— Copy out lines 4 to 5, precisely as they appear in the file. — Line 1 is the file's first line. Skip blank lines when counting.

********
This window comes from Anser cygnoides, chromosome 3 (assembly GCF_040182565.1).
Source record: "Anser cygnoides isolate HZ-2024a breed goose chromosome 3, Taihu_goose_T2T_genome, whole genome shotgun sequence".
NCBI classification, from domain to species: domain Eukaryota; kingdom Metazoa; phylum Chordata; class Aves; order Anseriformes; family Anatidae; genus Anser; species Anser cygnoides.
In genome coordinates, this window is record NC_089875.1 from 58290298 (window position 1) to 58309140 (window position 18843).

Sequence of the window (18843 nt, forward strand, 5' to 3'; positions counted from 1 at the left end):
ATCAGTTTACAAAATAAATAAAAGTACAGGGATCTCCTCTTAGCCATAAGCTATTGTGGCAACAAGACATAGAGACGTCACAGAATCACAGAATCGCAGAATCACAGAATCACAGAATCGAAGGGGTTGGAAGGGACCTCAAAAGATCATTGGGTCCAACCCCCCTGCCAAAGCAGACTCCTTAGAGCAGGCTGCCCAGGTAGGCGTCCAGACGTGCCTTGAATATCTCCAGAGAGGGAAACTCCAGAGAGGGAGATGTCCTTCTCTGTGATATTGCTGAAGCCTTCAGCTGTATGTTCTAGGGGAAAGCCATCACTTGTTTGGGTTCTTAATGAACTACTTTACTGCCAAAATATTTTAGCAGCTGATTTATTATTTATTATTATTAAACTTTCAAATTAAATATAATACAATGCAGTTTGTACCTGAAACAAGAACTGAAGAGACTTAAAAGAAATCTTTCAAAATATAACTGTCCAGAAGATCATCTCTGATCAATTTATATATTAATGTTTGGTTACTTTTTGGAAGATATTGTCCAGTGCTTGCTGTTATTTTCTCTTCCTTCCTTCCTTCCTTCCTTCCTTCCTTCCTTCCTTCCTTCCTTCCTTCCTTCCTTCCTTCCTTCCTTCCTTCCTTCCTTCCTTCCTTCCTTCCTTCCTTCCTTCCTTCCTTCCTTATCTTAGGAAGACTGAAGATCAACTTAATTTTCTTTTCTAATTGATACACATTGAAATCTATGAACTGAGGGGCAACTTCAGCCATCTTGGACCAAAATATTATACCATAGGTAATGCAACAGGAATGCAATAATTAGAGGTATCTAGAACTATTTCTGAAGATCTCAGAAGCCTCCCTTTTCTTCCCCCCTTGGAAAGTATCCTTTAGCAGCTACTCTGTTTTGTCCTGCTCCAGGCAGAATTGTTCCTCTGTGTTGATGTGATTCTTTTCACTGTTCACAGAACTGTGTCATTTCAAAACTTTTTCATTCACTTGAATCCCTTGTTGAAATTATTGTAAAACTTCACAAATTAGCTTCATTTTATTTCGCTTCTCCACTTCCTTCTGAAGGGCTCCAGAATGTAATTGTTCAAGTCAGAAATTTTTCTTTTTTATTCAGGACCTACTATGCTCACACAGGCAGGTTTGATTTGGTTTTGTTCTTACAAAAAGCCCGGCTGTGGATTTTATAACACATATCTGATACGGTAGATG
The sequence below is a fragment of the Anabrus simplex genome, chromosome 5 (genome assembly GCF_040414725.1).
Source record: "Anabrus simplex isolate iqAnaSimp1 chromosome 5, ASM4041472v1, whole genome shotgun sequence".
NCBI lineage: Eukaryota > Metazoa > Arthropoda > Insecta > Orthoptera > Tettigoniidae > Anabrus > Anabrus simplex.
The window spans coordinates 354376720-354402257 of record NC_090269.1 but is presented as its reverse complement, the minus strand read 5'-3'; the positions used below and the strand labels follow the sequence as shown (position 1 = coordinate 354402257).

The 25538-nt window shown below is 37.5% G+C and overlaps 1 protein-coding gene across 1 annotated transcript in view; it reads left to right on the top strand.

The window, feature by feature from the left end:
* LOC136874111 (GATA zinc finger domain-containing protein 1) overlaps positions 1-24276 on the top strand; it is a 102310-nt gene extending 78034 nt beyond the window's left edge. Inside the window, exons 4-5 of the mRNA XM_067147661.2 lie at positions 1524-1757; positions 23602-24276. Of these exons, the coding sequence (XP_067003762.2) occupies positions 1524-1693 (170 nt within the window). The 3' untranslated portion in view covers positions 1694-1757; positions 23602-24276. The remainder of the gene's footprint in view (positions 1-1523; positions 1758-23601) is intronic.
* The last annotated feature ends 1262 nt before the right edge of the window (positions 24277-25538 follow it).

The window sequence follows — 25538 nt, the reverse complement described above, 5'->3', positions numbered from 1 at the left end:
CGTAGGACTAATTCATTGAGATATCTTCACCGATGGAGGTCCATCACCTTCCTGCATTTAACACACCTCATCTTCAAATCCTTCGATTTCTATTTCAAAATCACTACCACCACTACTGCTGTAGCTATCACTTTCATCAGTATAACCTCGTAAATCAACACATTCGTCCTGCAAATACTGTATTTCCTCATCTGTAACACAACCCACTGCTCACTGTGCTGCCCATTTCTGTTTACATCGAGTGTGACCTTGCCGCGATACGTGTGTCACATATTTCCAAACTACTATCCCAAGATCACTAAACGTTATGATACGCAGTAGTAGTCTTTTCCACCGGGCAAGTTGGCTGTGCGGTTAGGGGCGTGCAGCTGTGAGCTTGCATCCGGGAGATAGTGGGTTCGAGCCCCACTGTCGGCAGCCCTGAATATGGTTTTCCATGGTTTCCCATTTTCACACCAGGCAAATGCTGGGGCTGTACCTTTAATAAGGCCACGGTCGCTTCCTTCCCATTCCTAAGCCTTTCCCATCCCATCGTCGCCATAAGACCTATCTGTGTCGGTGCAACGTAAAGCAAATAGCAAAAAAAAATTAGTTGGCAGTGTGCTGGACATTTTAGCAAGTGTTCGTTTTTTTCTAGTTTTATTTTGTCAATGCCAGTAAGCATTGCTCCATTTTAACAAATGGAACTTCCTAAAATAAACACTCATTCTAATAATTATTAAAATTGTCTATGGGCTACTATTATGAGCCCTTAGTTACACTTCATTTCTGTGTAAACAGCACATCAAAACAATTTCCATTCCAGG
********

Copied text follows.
In genome coordinates, this window is record NC_089875.1 from 58290298 (window position 1) to 58309140 (window position 18843).

Sequence of the window (18843 nt, forward strand, 5' to 3'; positions counted from 1 at the left end):